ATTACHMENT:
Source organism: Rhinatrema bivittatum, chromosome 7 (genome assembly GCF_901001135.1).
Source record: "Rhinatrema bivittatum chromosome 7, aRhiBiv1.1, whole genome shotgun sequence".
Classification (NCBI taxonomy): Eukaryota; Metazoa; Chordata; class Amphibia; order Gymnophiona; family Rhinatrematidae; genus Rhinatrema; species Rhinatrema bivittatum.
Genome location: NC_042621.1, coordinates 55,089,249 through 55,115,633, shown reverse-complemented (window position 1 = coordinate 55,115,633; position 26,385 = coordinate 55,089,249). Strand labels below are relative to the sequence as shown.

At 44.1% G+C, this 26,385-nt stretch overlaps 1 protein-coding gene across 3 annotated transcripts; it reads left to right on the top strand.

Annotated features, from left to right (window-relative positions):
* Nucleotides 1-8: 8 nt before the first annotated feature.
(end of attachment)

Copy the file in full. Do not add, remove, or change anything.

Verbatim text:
Source organism: Rhinatrema bivittatum, chromosome 7 (genome assembly GCF_901001135.1).
Source record: "Rhinatrema bivittatum chromosome 7, aRhiBiv1.1, whole genome shotgun sequence".
Classification (NCBI taxonomy): Eukaryota; Metazoa; Chordata; class Amphibia; order Gymnophiona; family Rhinatrematidae; genus Rhinatrema; species Rhinatrema bivittatum.
Genome location: NC_042621.1, coordinates 55,089,249 through 55,115,633, shown reverse-complemented (window position 1 = coordinate 55,115,633; position 26,385 = coordinate 55,089,249). Strand labels below are relative to the sequence as shown.

At 44.1% G+C, this 26,385-nt stretch overlaps 1 protein-coding gene across 3 annotated transcripts; it reads left to right on the top strand.

Annotated features, from left to right (window-relative positions):
* Nucleotides 1-8: 8 nt before the first annotated feature.